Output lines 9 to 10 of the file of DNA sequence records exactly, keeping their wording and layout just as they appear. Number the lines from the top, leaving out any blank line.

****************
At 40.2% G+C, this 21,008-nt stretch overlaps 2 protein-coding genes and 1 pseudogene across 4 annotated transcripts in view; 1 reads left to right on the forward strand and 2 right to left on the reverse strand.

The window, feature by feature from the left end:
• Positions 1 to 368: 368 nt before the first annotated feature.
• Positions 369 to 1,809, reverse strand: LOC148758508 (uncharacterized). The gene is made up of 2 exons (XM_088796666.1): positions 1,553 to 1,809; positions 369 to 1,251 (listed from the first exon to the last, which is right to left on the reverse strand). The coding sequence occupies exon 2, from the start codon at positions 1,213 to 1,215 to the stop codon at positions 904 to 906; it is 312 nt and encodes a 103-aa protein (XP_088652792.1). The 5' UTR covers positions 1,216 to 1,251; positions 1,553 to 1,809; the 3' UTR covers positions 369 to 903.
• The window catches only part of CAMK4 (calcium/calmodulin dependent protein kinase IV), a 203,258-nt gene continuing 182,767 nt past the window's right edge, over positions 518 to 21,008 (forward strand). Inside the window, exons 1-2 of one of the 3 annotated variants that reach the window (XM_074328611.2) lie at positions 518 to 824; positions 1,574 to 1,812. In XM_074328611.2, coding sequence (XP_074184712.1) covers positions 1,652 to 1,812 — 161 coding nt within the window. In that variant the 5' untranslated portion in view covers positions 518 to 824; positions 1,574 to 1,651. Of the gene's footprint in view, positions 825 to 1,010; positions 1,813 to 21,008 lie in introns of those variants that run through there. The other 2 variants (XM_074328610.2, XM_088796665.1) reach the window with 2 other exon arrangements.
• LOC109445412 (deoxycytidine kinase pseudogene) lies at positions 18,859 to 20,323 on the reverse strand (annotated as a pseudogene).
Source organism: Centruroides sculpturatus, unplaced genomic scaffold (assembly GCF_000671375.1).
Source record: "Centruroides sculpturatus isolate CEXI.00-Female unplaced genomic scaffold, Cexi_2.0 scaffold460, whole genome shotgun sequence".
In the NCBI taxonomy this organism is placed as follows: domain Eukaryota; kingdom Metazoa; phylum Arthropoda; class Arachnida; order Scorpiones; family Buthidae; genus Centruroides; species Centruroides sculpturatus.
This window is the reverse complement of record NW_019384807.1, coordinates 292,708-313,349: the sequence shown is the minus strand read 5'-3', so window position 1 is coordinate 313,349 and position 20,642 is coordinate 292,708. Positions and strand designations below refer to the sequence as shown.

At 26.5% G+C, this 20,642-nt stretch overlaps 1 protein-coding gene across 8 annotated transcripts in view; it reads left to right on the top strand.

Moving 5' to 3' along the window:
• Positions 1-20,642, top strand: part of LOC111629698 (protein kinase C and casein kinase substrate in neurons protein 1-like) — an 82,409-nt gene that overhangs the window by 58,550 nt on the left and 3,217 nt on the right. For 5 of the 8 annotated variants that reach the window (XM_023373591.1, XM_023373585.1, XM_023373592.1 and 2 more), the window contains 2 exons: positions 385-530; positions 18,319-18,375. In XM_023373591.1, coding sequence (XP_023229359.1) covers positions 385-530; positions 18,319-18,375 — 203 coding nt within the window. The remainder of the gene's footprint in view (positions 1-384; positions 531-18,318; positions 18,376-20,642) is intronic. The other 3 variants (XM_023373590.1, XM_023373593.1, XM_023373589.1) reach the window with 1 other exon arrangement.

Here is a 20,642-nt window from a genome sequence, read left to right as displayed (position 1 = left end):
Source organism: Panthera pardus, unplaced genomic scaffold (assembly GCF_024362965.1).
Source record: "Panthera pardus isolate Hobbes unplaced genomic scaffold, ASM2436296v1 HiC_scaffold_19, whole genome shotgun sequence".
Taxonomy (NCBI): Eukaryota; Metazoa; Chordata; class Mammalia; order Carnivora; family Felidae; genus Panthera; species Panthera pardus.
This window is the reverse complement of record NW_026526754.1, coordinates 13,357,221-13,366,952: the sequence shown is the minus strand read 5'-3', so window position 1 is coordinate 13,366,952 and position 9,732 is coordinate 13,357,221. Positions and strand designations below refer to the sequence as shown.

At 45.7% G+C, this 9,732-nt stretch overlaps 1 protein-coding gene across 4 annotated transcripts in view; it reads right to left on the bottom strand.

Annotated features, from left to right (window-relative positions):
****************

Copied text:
In the NCBI taxonomy this organism is placed as follows: domain Eukaryota; kingdom Metazoa; phylum Arthropoda; class Arachnida; order Scorpiones; family Buthidae; genus Centruroides; species Centruroides sculpturatus.
This window is the reverse complement of record NW_019384807.1, coordinates 292,708-313,349: the sequence shown is the minus strand read 5'-3', so window position 1 is coordinate 313,349 and position 20,642 is coordinate 292,708. Positions and strand designations below refer to the sequence as shown.